So far all is good, but no serious side effects are expected the first few days. It is boring as hell though - even with the ladies from the Red Cross School offering classes in literacy, music, math - and the dreaded Mandarin! 'No more classes' is shouted from Liam's bed frequently, but in all confidentiality, I think he enjoys it - except for the Mandarin. We have also had visits from the Children's Cancer Foundation's social workers, specifically Phoebe seems to have taken a liking to Liam, and whenever we have to step out, she comes in to sit and play games with Liam - which is not an easy task when you're facing a child who makes up new games from the ones you have on offer!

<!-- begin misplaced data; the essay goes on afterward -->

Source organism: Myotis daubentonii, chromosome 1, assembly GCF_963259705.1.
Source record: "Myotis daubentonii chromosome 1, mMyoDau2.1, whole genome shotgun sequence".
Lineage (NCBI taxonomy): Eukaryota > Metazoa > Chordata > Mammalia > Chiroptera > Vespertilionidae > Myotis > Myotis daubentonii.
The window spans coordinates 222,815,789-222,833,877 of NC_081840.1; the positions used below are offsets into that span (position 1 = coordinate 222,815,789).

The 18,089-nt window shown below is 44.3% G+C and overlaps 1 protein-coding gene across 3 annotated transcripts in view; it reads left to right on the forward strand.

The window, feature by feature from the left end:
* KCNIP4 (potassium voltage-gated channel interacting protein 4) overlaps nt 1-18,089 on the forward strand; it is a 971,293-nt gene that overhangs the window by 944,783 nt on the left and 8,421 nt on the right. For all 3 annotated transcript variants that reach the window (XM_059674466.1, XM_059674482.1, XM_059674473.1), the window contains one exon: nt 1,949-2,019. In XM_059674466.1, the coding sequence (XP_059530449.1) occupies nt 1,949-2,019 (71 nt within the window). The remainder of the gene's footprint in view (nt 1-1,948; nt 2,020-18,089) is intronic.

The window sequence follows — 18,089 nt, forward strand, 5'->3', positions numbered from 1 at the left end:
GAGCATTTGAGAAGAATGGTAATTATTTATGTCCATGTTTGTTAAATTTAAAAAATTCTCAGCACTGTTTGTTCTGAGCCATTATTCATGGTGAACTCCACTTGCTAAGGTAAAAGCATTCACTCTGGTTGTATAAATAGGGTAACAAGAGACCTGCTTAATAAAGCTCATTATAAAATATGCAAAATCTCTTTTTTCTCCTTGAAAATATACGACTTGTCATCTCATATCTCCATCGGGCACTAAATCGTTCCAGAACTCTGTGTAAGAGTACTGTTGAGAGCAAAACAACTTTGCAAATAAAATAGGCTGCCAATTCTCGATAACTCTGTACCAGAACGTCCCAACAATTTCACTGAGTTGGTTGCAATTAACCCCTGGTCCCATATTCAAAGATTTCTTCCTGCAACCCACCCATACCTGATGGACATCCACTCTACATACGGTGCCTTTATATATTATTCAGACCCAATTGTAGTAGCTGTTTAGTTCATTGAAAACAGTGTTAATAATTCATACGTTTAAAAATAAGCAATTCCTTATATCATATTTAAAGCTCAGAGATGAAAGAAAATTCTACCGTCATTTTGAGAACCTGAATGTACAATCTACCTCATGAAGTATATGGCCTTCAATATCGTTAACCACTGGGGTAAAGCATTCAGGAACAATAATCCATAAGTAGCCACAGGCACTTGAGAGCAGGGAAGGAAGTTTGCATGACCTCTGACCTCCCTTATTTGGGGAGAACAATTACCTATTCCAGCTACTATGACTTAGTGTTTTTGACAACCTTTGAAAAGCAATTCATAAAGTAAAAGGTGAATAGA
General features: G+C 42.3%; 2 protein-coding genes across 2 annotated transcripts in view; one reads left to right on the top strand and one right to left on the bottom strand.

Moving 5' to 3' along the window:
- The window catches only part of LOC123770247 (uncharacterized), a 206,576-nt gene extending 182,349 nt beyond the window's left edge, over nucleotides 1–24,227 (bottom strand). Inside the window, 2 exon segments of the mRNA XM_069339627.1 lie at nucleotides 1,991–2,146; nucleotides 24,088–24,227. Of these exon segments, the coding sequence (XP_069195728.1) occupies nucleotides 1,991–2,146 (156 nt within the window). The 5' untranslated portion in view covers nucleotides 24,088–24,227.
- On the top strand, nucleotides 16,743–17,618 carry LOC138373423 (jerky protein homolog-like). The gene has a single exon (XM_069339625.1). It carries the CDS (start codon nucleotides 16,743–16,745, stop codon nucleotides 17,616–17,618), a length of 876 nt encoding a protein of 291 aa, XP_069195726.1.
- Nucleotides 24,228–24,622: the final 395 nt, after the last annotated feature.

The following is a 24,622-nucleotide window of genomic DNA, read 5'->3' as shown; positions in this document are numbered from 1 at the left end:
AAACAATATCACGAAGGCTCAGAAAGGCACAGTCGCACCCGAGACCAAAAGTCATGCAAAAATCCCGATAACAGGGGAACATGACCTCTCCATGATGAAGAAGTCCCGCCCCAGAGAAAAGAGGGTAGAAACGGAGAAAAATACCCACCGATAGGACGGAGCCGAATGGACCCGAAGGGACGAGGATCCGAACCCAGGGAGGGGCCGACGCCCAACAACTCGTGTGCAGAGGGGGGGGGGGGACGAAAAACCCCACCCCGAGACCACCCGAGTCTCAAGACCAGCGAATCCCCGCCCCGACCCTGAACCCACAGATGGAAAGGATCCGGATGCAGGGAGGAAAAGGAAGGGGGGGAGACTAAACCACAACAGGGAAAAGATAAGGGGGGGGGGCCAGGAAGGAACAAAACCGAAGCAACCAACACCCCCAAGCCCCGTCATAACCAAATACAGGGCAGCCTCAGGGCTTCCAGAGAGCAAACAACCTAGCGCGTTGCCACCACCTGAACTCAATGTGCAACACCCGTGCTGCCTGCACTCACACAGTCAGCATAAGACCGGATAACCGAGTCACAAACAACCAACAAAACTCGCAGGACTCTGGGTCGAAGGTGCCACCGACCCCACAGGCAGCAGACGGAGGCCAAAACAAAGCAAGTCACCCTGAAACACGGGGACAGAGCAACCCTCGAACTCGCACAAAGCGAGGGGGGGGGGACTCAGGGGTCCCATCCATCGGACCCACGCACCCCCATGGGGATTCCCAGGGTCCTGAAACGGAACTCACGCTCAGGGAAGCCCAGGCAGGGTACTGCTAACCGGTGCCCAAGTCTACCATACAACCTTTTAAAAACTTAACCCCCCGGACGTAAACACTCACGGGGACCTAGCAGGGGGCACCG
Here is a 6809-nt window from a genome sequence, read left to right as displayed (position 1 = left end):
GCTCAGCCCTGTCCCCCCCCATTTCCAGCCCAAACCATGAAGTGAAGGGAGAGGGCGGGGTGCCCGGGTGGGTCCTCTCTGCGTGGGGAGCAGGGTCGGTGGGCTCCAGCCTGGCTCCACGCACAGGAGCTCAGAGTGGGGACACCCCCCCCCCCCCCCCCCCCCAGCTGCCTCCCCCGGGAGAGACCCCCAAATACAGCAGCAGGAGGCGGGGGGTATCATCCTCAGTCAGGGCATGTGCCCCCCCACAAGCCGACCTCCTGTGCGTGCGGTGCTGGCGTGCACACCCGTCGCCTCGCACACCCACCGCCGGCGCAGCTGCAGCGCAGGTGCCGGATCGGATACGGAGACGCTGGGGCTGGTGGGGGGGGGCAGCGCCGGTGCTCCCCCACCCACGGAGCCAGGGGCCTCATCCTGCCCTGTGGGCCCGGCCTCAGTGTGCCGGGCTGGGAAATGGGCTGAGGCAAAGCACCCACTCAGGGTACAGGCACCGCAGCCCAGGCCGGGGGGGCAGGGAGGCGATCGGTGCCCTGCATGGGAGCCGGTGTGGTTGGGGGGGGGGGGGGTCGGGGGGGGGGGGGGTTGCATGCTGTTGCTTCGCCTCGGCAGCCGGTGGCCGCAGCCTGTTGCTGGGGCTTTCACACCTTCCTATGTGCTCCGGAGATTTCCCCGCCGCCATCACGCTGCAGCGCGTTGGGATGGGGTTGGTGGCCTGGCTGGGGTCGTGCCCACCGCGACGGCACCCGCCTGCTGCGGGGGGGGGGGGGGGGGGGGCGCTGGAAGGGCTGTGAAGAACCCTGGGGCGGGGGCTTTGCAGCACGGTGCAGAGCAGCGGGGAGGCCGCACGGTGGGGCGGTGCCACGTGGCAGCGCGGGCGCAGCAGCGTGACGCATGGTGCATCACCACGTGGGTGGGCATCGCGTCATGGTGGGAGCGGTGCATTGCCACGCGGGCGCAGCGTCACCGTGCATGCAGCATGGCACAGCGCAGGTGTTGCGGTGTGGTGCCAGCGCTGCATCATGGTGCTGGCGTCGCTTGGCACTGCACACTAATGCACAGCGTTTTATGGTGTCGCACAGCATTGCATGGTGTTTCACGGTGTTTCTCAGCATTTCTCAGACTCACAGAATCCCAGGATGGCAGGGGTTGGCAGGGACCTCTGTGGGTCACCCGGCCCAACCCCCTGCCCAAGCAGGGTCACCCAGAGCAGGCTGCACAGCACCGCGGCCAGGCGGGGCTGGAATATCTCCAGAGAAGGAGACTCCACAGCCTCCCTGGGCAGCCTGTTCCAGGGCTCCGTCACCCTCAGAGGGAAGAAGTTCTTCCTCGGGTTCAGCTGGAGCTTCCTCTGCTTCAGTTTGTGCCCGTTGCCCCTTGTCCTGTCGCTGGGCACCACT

Liam is in good spirits, jokes with the staff and asks a myriad of questions - he is taking an active part in his treatment and wants to know what they're doing to him.

Thank you to everyone who has or has tried to donate, I think it all works now! We will continue to write updates here, so please do check in if you want to follow Liam's fight against Jeff the Jerk!